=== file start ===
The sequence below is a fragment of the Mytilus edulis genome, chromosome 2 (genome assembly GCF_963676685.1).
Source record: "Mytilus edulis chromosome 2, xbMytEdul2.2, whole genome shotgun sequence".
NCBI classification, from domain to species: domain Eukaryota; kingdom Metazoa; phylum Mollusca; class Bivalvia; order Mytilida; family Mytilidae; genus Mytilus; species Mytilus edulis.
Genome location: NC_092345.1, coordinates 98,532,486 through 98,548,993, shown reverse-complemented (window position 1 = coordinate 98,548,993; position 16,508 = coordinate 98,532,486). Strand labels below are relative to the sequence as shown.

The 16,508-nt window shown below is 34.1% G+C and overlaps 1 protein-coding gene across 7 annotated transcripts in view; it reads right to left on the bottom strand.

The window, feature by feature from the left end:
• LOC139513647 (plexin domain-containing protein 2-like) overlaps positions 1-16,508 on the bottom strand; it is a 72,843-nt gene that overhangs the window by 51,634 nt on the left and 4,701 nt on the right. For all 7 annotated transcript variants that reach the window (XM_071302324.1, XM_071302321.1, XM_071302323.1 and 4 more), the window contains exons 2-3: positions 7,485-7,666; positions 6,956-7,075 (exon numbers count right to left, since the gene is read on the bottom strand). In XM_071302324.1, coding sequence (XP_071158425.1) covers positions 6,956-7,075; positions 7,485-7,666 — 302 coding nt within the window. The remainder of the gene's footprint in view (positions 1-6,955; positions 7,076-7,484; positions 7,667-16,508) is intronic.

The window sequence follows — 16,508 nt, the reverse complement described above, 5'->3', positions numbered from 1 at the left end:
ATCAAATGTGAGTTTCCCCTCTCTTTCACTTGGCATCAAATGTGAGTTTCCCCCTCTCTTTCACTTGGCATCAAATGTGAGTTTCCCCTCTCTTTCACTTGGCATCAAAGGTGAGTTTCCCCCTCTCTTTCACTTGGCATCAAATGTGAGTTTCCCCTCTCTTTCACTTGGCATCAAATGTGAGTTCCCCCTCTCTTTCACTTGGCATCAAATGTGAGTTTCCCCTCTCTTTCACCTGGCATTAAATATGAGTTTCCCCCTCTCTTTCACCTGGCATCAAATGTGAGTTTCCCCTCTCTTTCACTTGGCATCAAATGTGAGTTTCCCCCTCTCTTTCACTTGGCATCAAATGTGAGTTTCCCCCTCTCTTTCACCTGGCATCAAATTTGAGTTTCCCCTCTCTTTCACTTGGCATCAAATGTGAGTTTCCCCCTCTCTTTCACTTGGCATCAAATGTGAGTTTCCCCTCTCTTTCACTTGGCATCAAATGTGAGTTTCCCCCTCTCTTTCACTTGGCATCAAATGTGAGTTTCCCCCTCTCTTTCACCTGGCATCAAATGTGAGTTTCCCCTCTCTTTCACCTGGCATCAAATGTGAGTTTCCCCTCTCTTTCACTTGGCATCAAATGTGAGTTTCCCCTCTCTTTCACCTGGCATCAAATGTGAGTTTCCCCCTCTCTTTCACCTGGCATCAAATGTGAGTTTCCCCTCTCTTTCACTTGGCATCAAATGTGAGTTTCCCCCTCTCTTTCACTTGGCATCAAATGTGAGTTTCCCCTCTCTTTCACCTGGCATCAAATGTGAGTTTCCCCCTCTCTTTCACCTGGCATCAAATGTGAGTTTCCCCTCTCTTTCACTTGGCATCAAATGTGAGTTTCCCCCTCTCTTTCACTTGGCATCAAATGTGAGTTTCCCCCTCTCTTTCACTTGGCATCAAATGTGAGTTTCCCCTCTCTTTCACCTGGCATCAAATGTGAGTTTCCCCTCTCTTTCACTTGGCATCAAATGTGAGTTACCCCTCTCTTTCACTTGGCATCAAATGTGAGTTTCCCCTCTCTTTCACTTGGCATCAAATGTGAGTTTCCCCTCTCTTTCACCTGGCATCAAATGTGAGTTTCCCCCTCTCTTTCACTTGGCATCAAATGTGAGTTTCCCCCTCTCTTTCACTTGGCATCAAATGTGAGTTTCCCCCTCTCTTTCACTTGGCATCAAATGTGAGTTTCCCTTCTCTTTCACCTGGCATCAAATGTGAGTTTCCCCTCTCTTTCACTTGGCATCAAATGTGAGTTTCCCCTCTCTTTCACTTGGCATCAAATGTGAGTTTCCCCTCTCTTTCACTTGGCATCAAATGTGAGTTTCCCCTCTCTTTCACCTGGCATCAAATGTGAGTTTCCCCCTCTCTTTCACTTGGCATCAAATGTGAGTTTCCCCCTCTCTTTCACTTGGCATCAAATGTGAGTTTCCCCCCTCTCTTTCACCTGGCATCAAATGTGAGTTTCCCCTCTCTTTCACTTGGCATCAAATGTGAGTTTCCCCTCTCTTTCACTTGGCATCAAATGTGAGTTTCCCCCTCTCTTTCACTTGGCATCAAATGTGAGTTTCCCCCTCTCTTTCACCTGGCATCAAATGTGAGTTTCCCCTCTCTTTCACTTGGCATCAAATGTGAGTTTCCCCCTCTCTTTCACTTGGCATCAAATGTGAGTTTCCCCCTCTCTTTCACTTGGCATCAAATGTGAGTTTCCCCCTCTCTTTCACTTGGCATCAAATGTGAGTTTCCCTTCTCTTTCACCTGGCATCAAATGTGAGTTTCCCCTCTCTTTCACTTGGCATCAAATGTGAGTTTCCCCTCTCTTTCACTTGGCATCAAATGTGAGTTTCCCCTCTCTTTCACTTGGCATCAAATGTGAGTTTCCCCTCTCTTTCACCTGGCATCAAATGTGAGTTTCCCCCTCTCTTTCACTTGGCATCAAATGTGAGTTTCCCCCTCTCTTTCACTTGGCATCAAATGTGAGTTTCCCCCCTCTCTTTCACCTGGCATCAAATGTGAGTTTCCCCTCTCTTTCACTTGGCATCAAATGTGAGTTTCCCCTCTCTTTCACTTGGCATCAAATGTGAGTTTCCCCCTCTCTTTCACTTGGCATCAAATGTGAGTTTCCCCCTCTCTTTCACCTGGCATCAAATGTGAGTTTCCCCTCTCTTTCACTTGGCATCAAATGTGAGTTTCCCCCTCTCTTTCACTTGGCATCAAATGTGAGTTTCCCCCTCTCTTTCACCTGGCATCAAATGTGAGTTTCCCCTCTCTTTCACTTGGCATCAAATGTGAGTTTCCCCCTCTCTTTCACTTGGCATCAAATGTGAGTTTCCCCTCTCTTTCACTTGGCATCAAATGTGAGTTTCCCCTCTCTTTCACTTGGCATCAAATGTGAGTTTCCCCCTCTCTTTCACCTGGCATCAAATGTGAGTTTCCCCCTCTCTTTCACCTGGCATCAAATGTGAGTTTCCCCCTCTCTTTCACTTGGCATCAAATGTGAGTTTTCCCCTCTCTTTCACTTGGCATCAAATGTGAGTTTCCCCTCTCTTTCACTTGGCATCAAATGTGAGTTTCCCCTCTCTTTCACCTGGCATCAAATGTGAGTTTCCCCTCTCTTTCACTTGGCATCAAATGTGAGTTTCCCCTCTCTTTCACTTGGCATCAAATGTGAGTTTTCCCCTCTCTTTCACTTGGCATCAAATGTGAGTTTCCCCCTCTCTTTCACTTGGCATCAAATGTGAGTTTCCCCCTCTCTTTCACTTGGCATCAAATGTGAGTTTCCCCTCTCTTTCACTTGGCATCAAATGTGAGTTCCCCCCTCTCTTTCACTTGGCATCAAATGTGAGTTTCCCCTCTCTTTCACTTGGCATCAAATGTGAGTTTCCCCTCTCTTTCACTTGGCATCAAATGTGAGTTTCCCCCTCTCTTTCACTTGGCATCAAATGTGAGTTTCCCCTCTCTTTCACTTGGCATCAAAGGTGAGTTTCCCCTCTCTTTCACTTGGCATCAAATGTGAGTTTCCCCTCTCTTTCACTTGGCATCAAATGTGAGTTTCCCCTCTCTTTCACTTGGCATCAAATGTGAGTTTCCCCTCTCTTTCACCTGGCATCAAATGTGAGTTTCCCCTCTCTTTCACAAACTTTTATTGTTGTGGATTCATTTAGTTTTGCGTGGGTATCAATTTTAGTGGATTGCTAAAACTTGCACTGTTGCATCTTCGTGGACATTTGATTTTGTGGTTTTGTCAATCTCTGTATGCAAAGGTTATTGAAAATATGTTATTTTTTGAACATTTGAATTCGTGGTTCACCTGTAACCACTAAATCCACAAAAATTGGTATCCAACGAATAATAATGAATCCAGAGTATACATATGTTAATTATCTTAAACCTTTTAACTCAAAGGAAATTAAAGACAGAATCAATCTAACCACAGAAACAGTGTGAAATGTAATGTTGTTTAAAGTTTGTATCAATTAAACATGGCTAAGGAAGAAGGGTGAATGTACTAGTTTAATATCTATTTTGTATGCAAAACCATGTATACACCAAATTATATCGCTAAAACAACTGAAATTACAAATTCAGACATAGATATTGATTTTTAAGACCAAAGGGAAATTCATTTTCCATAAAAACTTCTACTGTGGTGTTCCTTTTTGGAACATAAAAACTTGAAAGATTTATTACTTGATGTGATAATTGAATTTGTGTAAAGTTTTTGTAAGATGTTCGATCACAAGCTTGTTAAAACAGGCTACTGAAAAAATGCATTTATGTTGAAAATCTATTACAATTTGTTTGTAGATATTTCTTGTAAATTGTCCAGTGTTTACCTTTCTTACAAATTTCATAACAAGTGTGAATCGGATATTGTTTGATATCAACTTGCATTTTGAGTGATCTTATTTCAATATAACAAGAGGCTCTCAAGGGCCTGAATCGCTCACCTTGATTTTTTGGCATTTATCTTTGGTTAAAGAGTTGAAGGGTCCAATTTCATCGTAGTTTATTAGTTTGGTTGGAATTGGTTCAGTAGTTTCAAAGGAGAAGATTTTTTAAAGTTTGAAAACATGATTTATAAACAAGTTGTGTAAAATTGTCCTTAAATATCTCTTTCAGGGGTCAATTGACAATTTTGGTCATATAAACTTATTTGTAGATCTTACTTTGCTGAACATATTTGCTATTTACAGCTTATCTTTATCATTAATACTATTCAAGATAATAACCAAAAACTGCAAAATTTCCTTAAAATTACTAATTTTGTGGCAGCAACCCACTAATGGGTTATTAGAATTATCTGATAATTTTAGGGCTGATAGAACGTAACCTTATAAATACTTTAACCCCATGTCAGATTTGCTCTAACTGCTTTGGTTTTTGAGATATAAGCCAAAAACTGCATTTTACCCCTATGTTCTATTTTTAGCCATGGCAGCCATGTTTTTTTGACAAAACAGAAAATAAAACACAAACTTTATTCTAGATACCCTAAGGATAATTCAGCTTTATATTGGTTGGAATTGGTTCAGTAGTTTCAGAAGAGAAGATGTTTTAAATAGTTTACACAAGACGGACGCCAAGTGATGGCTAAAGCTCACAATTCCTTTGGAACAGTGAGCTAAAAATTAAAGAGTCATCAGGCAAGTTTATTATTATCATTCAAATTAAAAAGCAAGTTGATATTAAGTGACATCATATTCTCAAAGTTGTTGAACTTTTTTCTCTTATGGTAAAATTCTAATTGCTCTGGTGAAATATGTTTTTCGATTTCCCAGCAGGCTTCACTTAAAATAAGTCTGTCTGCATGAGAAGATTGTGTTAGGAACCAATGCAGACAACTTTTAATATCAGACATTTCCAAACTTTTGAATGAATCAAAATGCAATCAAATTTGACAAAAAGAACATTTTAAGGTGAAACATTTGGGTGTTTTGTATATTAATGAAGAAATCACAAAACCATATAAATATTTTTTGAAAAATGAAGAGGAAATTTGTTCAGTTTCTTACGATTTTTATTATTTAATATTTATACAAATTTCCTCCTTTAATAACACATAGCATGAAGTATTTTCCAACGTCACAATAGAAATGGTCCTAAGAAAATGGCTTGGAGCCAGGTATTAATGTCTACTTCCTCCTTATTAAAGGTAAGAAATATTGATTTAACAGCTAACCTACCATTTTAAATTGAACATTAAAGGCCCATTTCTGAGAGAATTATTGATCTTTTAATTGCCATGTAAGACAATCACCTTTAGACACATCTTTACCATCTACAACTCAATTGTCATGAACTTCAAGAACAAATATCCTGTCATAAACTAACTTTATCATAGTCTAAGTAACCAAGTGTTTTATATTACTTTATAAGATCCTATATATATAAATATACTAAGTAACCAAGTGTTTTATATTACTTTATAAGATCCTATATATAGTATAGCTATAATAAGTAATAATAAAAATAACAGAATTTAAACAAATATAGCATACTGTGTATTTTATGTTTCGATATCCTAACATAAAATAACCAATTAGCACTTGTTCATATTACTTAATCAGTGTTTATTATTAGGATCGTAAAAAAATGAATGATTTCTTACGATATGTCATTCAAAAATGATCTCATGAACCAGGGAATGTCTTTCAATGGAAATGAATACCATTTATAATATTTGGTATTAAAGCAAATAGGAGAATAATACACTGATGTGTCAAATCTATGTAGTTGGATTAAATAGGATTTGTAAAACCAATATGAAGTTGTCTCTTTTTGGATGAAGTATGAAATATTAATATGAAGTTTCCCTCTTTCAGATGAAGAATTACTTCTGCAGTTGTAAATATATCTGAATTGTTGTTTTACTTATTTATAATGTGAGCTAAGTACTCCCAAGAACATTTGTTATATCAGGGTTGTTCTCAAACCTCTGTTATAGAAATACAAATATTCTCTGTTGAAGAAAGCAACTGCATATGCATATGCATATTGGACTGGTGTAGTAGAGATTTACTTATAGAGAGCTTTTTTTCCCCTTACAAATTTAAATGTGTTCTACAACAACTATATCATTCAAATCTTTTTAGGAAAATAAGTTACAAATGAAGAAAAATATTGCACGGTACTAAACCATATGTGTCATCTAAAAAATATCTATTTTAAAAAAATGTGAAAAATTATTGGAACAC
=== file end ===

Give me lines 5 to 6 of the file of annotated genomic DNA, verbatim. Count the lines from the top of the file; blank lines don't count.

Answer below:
The 16,508-nt window shown below is 34.1% G+C and overlaps 1 protein-coding gene across 7 annotated transcripts in view; it reads right to left on the bottom strand.

The window, feature by feature from the left end: